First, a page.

Out-Law / Your Daily Need-To-Know

Value of data relevant to whether companies' data use breaches competition rules, says CMA chief executive

Out-Law News | 24 Jun 2015 | 11:06 am | 2 min. read

Whether or not a company's use of consumer data breaches competition law will be influenced by the value of the information they have access to, the head of the UK's main competition authority has said.

In a speech, Competition and Markets Authority (CMA) chief executive Alex Chisholm said the value of data can change over time and that it would be "important to think about" this when assessing whether businesses' use of consumer data raises competition concerns in a market.

"Some data loses value over time, so it is hard to see how persistent, unmatchable competitive advantage could be maintained," Chisholm said. "However some data has persistent value – for example in relation to customer transaction history on auction sites – and it is easier to see how the control of this data could become a barrier to entry."

In a report published last week, the CMA outlined a number of "market indicators" that it said would "suggest a greater likelihood of competition concerns" over the commercial use of consumer data.

The indicators include where companies with "existing market power" have control over the collection of consumer data in a market, where consumer data collected by companies cannot be easily substituted and if where "data is a significant input into products and services produced" in markets. If businesses are failing to compete openly on privacy then this would be a further indicator of competition issues, the report said.

Chisholm outlined how the CMA would consider each of these issues.

"For each of these characteristics, a competition assessment would need to differentiate between the use of consumer data to generate efficiencies for firms and consumers, and the collection and use which might lead to exclusionary or exploitative conduct," he said.

The CMA's report highlighted the results of a 'call for information' the authority held on the commercial use of consumer data earlier this year.

Chisholm said: "We carried out this work because we recognised that data will become a bigger issue for us across the full range of work we do. We also recognise that there are a broader range of concerns relating to digital markets that are not the responsibility of a competition authority, in particular privacy, security and data protection."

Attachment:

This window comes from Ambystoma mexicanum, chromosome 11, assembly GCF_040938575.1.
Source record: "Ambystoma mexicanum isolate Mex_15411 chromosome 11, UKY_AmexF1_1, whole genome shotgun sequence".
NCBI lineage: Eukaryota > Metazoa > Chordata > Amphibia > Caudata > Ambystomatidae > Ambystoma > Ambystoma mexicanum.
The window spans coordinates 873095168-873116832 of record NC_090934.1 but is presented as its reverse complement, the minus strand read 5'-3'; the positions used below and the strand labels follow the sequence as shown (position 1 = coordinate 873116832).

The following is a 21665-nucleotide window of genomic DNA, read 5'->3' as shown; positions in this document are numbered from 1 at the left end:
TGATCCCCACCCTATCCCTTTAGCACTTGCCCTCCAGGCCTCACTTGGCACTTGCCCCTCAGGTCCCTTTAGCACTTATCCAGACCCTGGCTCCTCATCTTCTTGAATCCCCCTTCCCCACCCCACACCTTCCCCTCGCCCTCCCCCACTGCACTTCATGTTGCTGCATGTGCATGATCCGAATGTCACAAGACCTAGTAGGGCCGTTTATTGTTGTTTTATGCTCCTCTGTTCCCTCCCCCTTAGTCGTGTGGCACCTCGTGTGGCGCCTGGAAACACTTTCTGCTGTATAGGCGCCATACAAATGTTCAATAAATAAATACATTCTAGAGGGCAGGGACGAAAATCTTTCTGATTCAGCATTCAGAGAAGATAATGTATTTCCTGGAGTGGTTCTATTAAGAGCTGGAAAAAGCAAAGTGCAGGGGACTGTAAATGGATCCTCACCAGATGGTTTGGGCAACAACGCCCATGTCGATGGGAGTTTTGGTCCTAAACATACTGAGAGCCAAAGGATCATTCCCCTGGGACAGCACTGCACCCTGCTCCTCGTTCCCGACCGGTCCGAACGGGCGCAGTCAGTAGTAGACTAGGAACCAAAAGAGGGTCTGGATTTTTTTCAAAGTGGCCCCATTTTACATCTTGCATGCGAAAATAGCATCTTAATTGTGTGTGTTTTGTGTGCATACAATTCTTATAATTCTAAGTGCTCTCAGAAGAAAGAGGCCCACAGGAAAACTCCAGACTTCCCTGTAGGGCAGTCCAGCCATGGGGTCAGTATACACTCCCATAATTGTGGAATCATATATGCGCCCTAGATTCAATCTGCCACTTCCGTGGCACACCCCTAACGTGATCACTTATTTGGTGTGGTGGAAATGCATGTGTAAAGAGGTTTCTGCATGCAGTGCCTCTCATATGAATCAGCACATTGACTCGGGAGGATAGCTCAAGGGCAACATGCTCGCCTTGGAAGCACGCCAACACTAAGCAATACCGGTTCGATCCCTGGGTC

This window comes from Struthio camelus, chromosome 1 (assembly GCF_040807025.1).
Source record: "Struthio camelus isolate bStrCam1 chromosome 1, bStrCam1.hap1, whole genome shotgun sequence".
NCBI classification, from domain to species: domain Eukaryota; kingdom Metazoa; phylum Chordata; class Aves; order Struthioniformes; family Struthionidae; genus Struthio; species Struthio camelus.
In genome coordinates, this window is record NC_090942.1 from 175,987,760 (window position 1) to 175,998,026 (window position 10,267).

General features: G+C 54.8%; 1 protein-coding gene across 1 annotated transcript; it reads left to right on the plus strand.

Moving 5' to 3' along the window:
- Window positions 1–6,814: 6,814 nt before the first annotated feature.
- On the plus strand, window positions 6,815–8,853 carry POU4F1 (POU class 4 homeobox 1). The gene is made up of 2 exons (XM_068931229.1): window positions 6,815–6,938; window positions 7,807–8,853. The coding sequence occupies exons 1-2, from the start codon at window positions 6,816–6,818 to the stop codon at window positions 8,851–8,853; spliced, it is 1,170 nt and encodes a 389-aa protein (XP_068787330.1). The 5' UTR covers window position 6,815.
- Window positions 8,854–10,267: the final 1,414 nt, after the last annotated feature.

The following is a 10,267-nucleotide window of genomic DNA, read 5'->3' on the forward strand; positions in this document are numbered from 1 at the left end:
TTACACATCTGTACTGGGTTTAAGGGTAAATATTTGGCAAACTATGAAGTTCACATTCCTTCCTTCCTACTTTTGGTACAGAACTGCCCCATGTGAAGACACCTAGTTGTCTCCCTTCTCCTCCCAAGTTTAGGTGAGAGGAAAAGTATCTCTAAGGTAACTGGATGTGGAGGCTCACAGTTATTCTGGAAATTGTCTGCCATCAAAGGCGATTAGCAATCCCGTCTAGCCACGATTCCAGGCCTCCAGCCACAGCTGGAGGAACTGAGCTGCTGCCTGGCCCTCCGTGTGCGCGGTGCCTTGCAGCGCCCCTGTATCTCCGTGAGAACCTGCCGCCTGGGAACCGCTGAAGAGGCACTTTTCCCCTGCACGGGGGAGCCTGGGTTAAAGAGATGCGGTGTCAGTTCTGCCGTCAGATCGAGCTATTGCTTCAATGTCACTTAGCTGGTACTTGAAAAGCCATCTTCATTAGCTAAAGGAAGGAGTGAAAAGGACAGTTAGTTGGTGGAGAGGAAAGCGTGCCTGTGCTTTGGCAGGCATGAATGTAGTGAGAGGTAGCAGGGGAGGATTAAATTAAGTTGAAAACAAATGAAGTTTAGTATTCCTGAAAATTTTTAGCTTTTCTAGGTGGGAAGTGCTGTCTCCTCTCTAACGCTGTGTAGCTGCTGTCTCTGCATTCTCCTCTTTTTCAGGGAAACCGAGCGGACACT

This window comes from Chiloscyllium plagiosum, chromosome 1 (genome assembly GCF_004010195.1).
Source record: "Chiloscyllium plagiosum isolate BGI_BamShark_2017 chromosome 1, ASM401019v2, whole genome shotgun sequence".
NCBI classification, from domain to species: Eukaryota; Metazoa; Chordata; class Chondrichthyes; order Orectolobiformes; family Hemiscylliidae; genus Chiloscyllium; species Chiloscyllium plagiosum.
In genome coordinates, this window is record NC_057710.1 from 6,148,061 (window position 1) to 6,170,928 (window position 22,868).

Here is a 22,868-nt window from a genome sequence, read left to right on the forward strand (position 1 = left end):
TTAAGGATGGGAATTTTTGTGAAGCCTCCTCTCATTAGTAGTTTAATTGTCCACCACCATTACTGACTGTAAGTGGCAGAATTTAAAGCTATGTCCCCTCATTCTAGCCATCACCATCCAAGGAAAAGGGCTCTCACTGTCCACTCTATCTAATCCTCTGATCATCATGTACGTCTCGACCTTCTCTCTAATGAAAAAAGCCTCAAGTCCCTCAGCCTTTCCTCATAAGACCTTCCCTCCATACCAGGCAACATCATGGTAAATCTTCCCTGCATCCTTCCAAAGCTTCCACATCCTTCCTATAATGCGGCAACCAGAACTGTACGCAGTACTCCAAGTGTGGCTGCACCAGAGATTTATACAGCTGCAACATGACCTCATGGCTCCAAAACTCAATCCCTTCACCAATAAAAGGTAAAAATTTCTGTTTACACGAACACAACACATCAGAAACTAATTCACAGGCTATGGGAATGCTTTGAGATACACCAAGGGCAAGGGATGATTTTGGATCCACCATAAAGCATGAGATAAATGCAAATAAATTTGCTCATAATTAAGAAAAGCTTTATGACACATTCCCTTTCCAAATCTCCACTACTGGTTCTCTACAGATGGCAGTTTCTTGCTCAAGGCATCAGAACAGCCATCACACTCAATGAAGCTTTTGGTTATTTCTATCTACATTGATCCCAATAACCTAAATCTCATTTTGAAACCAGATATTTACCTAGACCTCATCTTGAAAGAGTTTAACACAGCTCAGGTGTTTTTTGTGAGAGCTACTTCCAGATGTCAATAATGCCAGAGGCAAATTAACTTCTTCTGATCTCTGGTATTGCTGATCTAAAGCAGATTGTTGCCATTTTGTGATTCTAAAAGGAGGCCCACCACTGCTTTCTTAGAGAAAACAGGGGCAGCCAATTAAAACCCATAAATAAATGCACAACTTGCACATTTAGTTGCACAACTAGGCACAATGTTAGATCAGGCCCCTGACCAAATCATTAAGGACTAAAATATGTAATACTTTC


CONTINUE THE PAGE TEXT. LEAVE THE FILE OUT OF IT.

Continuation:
"One role for us in digital markets is to think about how best to incentivise competition to promote these non-economic aims. Where a market is working well, and there is healthy competition to win the custom of consumers, and where the consumer understands and values non-price aspects of a product like privacy, you would expect to see firms competing to provide a product that reflects that demand. We want to work with other regulators, in particular the Information Commissioner’s Office in the UK, and the EU institutions, to try and achieve that while minimising the need for regulation," he said.

In its report, the CMA said it had uncovered no evidence that companies dominant in their markets are breaching competition rules by using consumer data in a way which abuses the dominance they enjoy.

However, competition expert Sammy Kalmanowicz of Pinsent Masons, the law firm behind Out-Law.com, said that there remain competition law compliance issues that businesses using consumer data need to remain aware of.

"Whilst the CMA finds that this phenomenon does not yet give rise to imminent concerns regarding dominance, we recommend companies to be vigilant," Kalmanowicz said. "This seems particularly relevant for multi-sided digital platforms and companies active in the sharing economy."

"In the more immediate future we believe that the CMA and other competition authorities will pay greater attention to data collection and data use in the context of merger control. This may not only affect horizontal mergers, but also lead to a closer scrutiny of conglomerate mergers and vertical integrations," said Kalmanowicz.